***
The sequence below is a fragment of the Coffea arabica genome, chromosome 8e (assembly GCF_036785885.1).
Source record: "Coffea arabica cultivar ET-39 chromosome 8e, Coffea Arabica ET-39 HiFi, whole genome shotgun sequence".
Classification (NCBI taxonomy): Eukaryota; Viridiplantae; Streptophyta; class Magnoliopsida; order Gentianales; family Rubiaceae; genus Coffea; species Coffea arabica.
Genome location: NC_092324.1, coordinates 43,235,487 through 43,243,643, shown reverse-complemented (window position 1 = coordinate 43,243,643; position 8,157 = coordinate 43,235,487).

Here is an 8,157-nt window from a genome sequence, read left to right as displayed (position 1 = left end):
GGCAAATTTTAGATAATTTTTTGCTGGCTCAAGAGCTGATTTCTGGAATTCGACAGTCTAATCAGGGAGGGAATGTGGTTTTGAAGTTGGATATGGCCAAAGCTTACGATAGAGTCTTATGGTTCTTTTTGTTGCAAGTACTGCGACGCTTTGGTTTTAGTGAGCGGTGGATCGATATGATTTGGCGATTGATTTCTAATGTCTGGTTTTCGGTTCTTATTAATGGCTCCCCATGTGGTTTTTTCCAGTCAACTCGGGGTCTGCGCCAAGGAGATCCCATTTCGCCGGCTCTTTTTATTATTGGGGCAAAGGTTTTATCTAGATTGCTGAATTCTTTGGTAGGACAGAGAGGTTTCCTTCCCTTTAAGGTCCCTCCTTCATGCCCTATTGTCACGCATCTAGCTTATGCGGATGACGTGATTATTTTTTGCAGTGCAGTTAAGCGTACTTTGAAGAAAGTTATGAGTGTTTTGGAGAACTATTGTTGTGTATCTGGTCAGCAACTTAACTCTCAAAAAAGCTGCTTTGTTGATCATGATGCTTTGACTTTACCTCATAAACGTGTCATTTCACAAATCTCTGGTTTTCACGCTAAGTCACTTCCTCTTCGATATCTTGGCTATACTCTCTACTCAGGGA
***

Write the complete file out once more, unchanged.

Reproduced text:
The sequence below is a fragment of the Coffea arabica genome, chromosome 8e (assembly GCF_036785885.1).
Source record: "Coffea arabica cultivar ET-39 chromosome 8e, Coffea Arabica ET-39 HiFi, whole genome shotgun sequence".
Classification (NCBI taxonomy): Eukaryota; Viridiplantae; Streptophyta; class Magnoliopsida; order Gentianales; family Rubiaceae; genus Coffea; species Coffea arabica.
Genome location: NC_092324.1, coordinates 43,235,487 through 43,243,643, shown reverse-complemented (window position 1 = coordinate 43,243,643; position 8,157 = coordinate 43,235,487).

Here is an 8,157-nt window from a genome sequence, read left to right as displayed (position 1 = left end):
GGCAAATTTTAGATAATTTTTTGCTGGCTCAAGAGCTGATTTCTGGAATTCGACAGTCTAATCAGGGAGGGAATGTGGTTTTGAAGTTGGATATGGCCAAAGCTTACGATAGAGTCTTATGGTTCTTTTTGTTGCAAGTACTGCGACGCTTTGGTTTTAGTGAGCGGTGGATCGATATGATTTGGCGATTGATTTCTAATGTCTGGTTTTCGGTTCTTATTAATGGCTCCCCATGTGGTTTTTTCCAGTCAACTCGGGGTCTGCGCCAAGGAGATCCCATTTCGCCGGCTCTTTTTATTATTGGGGCAAAGGTTTTATCTAGATTGCTGAATTCTTTGGTAGGACAGAGAGGTTTCCTTCCCTTTAAGGTCCCTCCTTCATGCCCTATTGTCACGCATCTAGCTTATGCGGATGACGTGATTATTTTTTGCAGTGCAGTTAAGCGTACTTTGAAGAAAGTTATGAGTGTTTTGGAGAACTATTGTTGTGTATCTGGTCAGCAACTTAACTCTCAAAAAAGCTGCTTTGTTGATCATGATGCTTTGACTTTACCTCATAAACGTGTCATTTCACAAATCTCTGGTTTTCACGCTAAGTCACTTCCTCTTCGATATCTTGGCTATACTCTCTACTCAGGGA